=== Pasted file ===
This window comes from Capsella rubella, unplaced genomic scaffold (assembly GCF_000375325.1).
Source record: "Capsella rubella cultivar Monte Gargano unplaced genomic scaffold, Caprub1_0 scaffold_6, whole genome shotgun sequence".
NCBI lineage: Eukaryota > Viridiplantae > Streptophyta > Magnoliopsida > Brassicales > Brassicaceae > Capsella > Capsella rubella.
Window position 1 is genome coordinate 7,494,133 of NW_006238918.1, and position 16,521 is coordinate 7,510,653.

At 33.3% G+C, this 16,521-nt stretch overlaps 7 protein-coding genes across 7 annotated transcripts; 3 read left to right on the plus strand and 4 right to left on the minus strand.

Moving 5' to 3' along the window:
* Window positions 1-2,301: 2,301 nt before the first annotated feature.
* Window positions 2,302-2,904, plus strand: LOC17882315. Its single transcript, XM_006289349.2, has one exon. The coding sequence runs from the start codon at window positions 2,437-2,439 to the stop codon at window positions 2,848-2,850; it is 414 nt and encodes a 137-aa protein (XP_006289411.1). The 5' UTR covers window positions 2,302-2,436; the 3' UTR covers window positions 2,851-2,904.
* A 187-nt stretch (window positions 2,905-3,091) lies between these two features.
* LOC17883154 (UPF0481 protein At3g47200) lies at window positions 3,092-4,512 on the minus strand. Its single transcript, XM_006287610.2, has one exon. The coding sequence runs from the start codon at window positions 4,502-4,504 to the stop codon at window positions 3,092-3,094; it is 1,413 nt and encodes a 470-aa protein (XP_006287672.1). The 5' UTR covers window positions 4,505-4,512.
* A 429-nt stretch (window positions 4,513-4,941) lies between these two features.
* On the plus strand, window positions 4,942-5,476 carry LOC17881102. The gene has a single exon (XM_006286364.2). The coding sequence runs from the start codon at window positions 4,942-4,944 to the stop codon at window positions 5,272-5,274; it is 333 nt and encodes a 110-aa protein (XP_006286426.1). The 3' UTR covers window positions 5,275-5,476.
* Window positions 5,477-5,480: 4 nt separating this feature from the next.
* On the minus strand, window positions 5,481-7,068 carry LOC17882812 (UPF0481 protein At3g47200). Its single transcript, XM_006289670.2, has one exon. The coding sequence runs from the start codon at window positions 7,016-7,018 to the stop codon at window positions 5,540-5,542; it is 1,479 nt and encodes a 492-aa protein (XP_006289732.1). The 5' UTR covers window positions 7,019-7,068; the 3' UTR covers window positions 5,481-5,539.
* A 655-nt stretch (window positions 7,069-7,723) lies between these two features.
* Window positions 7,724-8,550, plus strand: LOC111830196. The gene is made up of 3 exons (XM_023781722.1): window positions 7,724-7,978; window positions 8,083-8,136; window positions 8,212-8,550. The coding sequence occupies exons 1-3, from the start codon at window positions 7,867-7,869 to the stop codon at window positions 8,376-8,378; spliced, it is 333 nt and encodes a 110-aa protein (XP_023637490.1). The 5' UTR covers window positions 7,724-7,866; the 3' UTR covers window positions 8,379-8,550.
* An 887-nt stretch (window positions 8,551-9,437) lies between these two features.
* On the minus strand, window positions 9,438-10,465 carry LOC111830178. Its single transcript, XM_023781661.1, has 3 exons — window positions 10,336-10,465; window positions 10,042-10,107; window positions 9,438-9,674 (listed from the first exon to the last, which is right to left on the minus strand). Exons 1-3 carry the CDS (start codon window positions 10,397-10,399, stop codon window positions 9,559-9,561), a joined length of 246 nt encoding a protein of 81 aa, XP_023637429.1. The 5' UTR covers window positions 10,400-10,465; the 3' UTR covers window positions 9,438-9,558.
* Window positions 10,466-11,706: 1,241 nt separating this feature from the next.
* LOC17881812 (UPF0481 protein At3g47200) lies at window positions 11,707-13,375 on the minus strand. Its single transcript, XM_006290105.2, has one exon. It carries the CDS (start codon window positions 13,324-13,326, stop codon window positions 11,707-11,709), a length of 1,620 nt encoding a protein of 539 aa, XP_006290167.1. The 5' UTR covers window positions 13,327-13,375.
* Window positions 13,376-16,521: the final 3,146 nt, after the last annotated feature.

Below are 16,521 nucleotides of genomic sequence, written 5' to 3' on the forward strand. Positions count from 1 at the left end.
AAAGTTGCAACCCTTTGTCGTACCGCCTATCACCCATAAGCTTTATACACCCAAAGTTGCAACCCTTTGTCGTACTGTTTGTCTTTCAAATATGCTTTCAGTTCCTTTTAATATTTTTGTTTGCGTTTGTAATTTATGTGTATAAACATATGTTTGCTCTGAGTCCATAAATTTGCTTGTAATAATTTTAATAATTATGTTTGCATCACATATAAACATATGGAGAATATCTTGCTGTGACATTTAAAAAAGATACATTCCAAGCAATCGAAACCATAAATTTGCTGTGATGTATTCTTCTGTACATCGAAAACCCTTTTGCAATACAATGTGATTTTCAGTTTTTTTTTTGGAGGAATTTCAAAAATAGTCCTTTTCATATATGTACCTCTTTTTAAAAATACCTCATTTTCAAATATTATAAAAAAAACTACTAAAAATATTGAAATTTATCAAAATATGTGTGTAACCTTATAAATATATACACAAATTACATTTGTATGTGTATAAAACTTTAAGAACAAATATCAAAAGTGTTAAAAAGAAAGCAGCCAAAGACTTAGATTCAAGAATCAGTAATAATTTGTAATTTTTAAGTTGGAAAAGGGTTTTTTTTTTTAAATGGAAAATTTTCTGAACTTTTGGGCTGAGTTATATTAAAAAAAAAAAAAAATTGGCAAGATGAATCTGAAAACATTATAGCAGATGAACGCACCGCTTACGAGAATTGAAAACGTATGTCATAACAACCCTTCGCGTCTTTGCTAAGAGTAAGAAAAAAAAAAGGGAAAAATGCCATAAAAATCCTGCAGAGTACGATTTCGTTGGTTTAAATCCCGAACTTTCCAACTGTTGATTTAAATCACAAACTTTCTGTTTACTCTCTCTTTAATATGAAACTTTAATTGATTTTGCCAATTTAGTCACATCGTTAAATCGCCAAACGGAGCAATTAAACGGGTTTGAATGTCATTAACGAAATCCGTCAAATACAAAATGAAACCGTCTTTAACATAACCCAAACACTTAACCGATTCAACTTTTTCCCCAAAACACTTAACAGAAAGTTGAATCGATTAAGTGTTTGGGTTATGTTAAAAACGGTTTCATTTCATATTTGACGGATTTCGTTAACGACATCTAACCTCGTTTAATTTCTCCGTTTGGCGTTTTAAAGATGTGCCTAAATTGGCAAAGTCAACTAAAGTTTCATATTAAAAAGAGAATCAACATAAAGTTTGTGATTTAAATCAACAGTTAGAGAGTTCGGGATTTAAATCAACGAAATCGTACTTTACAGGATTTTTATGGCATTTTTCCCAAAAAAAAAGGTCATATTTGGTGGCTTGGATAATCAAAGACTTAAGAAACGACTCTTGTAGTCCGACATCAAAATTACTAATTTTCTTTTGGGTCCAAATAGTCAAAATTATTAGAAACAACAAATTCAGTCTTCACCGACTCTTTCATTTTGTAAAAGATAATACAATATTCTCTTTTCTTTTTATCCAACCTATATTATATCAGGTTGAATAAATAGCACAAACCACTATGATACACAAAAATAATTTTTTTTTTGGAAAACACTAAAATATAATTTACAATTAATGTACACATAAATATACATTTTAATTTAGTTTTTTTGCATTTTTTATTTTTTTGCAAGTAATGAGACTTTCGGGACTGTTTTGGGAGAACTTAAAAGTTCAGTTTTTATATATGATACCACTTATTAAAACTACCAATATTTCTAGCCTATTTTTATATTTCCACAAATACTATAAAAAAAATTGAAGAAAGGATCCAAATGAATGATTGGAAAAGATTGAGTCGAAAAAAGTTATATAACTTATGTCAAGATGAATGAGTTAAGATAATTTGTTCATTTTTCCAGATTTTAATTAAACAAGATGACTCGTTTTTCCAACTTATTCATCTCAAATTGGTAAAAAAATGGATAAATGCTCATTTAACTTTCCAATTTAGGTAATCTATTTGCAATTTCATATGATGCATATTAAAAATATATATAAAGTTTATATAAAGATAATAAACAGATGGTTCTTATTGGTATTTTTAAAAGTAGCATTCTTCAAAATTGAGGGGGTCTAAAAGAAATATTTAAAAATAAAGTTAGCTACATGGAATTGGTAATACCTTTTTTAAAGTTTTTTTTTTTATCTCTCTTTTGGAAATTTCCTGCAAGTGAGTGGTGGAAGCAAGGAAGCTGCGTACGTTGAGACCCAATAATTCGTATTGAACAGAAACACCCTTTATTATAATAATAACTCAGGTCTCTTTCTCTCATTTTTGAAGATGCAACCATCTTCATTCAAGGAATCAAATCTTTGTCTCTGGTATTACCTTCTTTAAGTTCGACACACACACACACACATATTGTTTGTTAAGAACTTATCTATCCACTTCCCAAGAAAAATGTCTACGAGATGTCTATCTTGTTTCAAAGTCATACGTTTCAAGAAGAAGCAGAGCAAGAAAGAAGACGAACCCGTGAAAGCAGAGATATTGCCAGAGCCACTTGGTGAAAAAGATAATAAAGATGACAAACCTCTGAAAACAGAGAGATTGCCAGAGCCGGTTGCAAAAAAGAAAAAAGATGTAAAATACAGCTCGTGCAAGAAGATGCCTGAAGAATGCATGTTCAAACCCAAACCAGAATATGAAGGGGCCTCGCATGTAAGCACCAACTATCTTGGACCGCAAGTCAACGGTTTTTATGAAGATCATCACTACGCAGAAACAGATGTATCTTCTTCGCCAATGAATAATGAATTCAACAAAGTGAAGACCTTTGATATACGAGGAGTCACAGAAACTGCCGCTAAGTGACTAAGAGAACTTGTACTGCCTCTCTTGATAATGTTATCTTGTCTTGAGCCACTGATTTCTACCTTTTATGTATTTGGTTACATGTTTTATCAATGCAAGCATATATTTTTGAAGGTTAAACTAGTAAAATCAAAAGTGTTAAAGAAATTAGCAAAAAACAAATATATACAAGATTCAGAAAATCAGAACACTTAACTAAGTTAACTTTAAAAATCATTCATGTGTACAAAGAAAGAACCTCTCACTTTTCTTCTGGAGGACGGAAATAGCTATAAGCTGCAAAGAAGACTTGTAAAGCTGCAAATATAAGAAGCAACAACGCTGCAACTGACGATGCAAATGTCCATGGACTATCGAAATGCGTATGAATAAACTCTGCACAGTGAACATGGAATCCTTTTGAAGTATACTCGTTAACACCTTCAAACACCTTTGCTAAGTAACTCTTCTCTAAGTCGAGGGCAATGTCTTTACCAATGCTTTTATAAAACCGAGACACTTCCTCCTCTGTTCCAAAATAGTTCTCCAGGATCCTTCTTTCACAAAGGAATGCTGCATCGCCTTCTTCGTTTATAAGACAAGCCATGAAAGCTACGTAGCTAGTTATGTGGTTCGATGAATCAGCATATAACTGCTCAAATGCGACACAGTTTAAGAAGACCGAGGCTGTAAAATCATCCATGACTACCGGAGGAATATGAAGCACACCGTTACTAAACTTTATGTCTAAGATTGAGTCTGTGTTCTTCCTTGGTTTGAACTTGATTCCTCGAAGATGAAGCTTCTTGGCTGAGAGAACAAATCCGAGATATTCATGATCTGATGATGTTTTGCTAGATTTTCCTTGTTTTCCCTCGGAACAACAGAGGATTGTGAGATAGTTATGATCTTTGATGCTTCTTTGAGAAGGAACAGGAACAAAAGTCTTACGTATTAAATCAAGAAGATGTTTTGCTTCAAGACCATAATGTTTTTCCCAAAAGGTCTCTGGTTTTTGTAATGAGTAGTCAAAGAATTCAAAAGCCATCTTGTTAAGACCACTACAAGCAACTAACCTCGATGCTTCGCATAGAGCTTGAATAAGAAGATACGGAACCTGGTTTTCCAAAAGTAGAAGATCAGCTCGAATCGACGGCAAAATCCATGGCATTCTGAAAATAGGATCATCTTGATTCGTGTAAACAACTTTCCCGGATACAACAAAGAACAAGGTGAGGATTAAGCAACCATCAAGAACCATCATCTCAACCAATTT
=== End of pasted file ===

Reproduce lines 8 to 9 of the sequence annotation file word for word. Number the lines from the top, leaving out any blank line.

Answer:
* Window positions 2,302-2,904, plus strand: LOC17882315. Its single transcript, XM_006289349.2, has one exon. The coding sequence runs from the start codon at window positions 2,437-2,439 to the stop codon at window positions 2,848-2,850; it is 414 nt and encodes a 137-aa protein (XP_006289411.1). The 5' UTR covers window positions 2,302-2,436; the 3' UTR covers window positions 2,851-2,904.
* A 187-nt stretch (window positions 2,905-3,091) lies between these two features.